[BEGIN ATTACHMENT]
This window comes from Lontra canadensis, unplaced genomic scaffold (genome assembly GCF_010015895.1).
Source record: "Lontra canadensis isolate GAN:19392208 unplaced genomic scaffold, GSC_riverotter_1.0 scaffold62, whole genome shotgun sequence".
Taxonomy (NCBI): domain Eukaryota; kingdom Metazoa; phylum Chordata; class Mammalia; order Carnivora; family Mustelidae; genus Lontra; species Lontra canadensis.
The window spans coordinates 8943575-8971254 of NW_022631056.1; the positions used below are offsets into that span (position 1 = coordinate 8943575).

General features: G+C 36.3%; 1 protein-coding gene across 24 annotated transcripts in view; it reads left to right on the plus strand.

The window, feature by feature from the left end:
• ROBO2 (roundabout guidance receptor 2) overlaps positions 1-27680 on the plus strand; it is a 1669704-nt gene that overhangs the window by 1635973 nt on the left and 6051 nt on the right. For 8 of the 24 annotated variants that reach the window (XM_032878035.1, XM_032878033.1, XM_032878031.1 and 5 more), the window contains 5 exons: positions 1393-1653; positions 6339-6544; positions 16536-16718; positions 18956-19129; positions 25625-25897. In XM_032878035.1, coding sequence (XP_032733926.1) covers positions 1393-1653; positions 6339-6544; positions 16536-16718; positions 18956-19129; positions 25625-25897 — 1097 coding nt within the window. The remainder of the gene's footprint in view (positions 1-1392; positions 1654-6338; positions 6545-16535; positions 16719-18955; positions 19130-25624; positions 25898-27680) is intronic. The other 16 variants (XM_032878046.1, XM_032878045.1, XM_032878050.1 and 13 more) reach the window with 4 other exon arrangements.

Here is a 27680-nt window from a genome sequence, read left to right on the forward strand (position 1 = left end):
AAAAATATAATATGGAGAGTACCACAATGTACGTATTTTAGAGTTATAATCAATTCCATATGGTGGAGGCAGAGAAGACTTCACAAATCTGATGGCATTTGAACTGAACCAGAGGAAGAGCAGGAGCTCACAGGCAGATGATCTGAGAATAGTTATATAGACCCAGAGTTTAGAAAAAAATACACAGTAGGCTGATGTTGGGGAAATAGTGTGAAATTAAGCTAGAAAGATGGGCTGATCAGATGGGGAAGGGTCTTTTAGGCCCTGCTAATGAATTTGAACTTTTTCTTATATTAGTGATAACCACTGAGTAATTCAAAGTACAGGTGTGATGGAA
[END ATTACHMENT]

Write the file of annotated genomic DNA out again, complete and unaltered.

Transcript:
This window comes from Lontra canadensis, unplaced genomic scaffold (genome assembly GCF_010015895.1).
Source record: "Lontra canadensis isolate GAN:19392208 unplaced genomic scaffold, GSC_riverotter_1.0 scaffold62, whole genome shotgun sequence".
Taxonomy (NCBI): domain Eukaryota; kingdom Metazoa; phylum Chordata; class Mammalia; order Carnivora; family Mustelidae; genus Lontra; species Lontra canadensis.
The window spans coordinates 8943575-8971254 of NW_022631056.1; the positions used below are offsets into that span (position 1 = coordinate 8943575).

General features: G+C 36.3%; 1 protein-coding gene across 24 annotated transcripts in view; it reads left to right on the plus strand.

The window, feature by feature from the left end:
• ROBO2 (roundabout guidance receptor 2) overlaps positions 1-27680 on the plus strand; it is a 1669704-nt gene that overhangs the window by 1635973 nt on the left and 6051 nt on the right. For 8 of the 24 annotated variants that reach the window (XM_032878035.1, XM_032878033.1, XM_032878031.1 and 5 more), the window contains 5 exons: positions 1393-1653; positions 6339-6544; positions 16536-16718; positions 18956-19129; positions 25625-25897. In XM_032878035.1, coding sequence (XP_032733926.1) covers positions 1393-1653; positions 6339-6544; positions 16536-16718; positions 18956-19129; positions 25625-25897 — 1097 coding nt within the window. The remainder of the gene's footprint in view (positions 1-1392; positions 1654-6338; positions 6545-16535; positions 16719-18955; positions 19130-25624; positions 25898-27680) is intronic. The other 16 variants (XM_032878046.1, XM_032878045.1, XM_032878050.1 and 13 more) reach the window with 4 other exon arrangements.

Here is a 27680-nt window from a genome sequence, read left to right on the forward strand (position 1 = left end):
AAAAATATAATATGGAGAGTACCACAATGTACGTATTTTAGAGTTATAATCAATTCCATATGGTGGAGGCAGAGAAGACTTCACAAATCTGATGGCATTTGAACTGAACCAGAGGAAGAGCAGGAGCTCACAGGCAGATGATCTGAGAATAGTTATATAGACCCAGAGTTTAGAAAAAAATACACAGTAGGCTGATGTTGGGGAAATAGTGTGAAATTAAGCTAGAAAGATGGGCTGATCAGATGGGGAAGGGTCTTTTAGGCCCTGCTAATGAATTTGAACTTTTTCTTATATTAGTGATAACCACTGAGTAATTCAAAGTACAGGTGTGATGGAA